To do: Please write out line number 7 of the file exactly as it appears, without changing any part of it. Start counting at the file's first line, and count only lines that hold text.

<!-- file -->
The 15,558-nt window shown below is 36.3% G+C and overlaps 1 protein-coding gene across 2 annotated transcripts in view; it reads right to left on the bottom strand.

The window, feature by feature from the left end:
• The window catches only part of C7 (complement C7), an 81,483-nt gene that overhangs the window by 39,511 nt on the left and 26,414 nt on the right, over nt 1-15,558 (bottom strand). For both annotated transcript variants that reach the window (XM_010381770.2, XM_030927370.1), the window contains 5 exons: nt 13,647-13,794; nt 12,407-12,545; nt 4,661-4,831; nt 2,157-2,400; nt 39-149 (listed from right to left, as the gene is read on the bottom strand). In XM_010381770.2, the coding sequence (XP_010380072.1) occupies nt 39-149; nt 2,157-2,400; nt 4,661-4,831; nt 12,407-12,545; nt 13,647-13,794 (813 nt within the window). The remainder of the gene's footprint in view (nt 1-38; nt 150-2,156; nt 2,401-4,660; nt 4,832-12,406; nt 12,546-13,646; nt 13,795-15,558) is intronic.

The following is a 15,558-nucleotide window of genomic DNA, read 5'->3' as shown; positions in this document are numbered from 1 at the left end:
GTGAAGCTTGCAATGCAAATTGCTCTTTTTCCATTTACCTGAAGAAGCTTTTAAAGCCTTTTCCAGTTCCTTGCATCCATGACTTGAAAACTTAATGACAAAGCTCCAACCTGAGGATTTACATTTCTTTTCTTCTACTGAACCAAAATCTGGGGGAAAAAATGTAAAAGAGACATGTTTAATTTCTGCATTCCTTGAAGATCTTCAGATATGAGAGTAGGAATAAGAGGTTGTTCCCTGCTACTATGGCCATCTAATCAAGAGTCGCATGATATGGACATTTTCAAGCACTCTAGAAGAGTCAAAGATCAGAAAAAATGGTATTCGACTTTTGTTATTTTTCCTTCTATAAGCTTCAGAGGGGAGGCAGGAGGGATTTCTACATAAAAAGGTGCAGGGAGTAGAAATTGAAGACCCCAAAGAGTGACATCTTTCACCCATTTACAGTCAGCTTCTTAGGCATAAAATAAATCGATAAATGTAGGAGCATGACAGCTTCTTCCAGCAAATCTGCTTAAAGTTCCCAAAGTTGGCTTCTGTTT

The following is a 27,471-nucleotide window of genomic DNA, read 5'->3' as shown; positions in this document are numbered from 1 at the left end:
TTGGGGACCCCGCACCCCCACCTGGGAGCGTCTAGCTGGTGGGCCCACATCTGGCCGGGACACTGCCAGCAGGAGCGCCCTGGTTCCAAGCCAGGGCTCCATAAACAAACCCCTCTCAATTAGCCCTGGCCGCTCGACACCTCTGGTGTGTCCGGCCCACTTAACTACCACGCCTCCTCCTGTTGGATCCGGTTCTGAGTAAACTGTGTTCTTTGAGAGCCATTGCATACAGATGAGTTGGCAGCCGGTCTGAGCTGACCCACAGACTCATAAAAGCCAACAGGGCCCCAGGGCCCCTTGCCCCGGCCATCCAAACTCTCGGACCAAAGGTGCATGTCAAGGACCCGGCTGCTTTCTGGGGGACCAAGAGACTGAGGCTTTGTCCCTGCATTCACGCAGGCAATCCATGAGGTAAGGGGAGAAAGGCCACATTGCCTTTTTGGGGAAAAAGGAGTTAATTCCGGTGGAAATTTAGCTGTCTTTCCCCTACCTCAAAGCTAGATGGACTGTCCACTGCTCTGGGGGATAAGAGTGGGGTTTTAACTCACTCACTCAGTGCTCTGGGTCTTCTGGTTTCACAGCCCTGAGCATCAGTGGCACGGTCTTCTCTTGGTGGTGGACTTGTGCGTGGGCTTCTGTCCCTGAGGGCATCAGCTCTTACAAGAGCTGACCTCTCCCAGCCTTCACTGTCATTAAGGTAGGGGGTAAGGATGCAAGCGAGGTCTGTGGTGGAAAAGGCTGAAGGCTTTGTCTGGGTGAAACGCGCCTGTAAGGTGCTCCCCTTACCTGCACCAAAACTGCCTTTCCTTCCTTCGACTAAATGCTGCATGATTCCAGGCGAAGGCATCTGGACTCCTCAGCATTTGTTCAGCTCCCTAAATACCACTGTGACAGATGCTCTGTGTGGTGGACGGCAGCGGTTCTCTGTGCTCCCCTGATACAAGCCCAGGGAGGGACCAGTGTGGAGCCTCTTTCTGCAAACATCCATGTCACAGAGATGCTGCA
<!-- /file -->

TTGGGGACCCCGCACCCCCACCTGGGAGCGTCTAGCTGGTGGGCCCACATCTGGCCGGGACACTGCCAGCAGGAGCGCCCTGGTTCCAAGCCAGGGCTCCATAAACAAACCCCTCTCAATTAGCCCTGGCCGCTCGACACCTCTGGTGTGTCCGGCCCACTTAACTACCACGCCTCCTCCTGTTGGATCCGGTTCTGAGTAAACTGTGTTCTTTGAGAGCCATTGCATACAGATGAGTTGGCAGCCGGTCTGAGCTGACCCACAGACTCATAAAAGCCAACAGGGCCCCAGGGCCCCTTGCCCCGGCCATCCAAACTCTCGGACCAAAGGTGCATGTCAAGGACCCGGCTGCTTTCTGGGGGACCAAGAGACTGAGGCTTTGTCCCTGCATTCACGCAGGCAATCCATGAGGTAAGGGGAGAAAGGCCACATTGCCTTTTTGGGGAAAAAGGAGTTAATTCCGGTGGAAATTTAGCTGTCTTTCCCCTACCTCAAAGCTAGATGGACTGTCCACTGCTCTGGGGGATAAGAGTGGGGTTTTAACTCACTCACTCAGTGCTCTGGGTCTTCTGGTTTCACAGCCCTGAGCATCAGTGGCACGGTCTTCTCTTGGTGGTGGACTTGTGCGTGGGCTTCTGTCCCTGAGGGCATCAGCTCTTACAAGAGCTGACCTCTCCCAGCCTTCACTGTCATTAAGGTAGGGGGTAAGGATGCAAGCGAGGTCTGTGGTGGAAAAGGCTGAAGGCTTTGTCTGGGTGAAACGCGCCTGTAAGGTGCTCCCCTTACCTGCACCAAAACTGCCTTTCCTTCCTTCGACTAAATGCTGCATGATTCCAGGCGAAGGCATCTGGACTCCTCAGCATTTGTTCAGCTCCCTAAATACCACTGTGACAGATGCTCTGTGTGGTGGACGGCAGCGGTTCTCTGTGCTCCCCTGATACAAGCCCAGGGAGGGACCAGTGTGGAGCCTCTTTCTGCAAACATCCATGTCACAGAGATGCTGCA